Take the 2-minute tour ×
Stack Overflow is a question and answer site for professional and enthusiast programmers. It's 100% free, no registration required.

I'm slightly confused and hoping for enlightenment.

I'm using Delphi 2010 for this project and I'm trying to compare 2 strings.

Using the code below fails

if AnsiStrIComp(PAnsiChar(sCatName), PAnsiChar(CatNode.CatName)) = 0 then...

because according to the debugger only the first character of each string is being compared (i.e. if sCatName is "Automobiles", PAnsiChar(sCatName) is "A").

I want to be able to compare strings that may be in different languages, for example English vs Japanese.

In this case I am looking for a match, but I have other functions used for sorting, etc. where I need to know how the strings compare (less than, equal, greater than).

share|improve this question
sCatName is defined as string, which to my understanding in Delphi 2010 is = UnicodeString. In this particular case it is being passed a function parameter-- function ExtractCatagory2Listbox(sCatName: String; TargetLB: TListBox): Boolean; –  TheSteven Jul 17 '10 at 15:46

2 Answers 2

up vote 5 down vote accepted

I assume that sCatName and CatNode.CatName are defined as strings (= UnicodeStrings)?. They should be.

There is no need to convert the strings to null-terminated strings! This you (mostly) only need to do when working with the Windows API.

If you want to test equality of two strings, use SameStr(S1, S2) (case sensitive matching) or SameText(S1, S2) (case insensitive matching), or simply S1 = S2 in the first case. All three options return true or false, depending on the strings equality.

If you want to get a numerical value based on the ordinal values of the characters (as in sorting), then use CompareStr(S1, S2) or CompareText(S1, S2). These return a negative integer, zero, or a positive integer.

(You might want to use the Ansi- functions: AnsiSameStr, AnsiSameText, AnsiCompareStr, and AnsiCompareText; these functions will use the current locale. The non Ansi- functions will accept a third, optional parameter, explicitly specifying the locale to use.)


Please read Remy Lebeau's comments regarding the cause of the problem.

share|improve this answer
Thanks for your reply. For the function in question AnsiCompareText() looks like it will do the job as well as being a simpler implementation. But I would like to understand why PAnsiChar(sCatName) is taking a string variable and returning only the first character. –  TheSteven Jul 17 '10 at 15:18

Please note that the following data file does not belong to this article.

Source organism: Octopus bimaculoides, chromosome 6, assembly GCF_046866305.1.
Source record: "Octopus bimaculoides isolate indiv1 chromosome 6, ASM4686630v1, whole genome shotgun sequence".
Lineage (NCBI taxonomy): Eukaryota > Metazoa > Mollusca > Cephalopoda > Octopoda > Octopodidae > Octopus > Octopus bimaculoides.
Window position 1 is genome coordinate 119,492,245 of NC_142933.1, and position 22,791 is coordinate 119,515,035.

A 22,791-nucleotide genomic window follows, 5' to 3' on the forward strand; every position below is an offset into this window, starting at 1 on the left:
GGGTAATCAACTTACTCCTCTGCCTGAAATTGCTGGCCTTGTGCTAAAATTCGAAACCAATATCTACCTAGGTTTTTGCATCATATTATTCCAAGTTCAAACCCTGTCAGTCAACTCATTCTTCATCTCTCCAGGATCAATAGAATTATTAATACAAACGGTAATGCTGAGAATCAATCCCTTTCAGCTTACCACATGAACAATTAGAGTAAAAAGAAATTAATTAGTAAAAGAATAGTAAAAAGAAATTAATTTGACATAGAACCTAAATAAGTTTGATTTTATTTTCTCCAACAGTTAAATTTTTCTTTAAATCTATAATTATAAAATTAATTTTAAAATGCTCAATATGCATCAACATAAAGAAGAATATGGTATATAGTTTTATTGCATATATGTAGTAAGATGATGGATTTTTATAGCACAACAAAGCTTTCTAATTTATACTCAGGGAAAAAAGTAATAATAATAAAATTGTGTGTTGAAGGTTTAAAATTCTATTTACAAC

If sCatName is a string, then PAnsiChar(sCatName) creates a null-terminated string representation of sCatName, and returns the pointer, the address, of the first character of this null-terminated string. (In Delphi, strings are not null-terminated, so when communicating with the Windows API, for instance, you might need to create null-terminated strings from Delphi strings). –  Andreas Rejbrand Jul 17 '10 at 15:24
The UnicodeString type uses UTF-16 encoding, which uses 2 bytes per codeunit, and 1-2 codeunits per Unicode character (depending on whether surrogates are used). For Unicode characters in the ASCII range, the second byte of each codeunit will be set to 0. Type-casting a UnicodeString to a PAnsiChar will treat the pointer as a null-terminated Ansi character string, not a null-terminated Unicode character string. So the pointer will always end at the second byte of the string. –  Remy Lebeau Jul 17 '10 at 19:40
@Andreas: Delphi strings ARE null-terminated. The null terminator is not considered part of the string data (it is not counted by Length(string)), but the terminator is present nontheless. This is so a PChar typecast can simply return the address of the string data as-is without having to allocate new memory instead. –  Remy Lebeau Jul 17 '10 at 19:45
Keep in mind that relying on nullchar termination will go wrong for certain strings (e.g. compare aaaa#0bbb with aaaa#0ccc), since it is perfectly legal for Delphi strings to contain additional null chars –  Marco van de Voort Jul 19 '10 at 13:44

What about simple sCatName=CatNode.CatName? If they are strings it should work.

share|improve this answer
I am looking for non-case sensitive comparison. In this particular case I am checking for equality. While UpperCase(sCatName)=UpperCase(CatNode.Name) would work (for this particular example) it is my understanding the the built-in string comparison functions are faster. –  TheSteven Jul 17 '10 at 15:23
@TheSteven: Yes, SameText(A, B) is faster than AnsiUpperCase(A) = AnsiUpperCase(B). –  Andreas Rejbrand Jul 17 '10 at 15:28
So is AnsiSameText(A, B) –  Remy Lebeau Jul 17 '10 at 19:45
@TheSteven I was cut off from the internet, and so I missed the whole discussion; now I must just agree with Andreas and Remy. –  mbq Jul 17 '10 at 23:45

Your Answer


By posting your answer, you agree to the privacy policy and terms of service.

Not the answer you're looking for? Browse other questions tagged or ask your own question.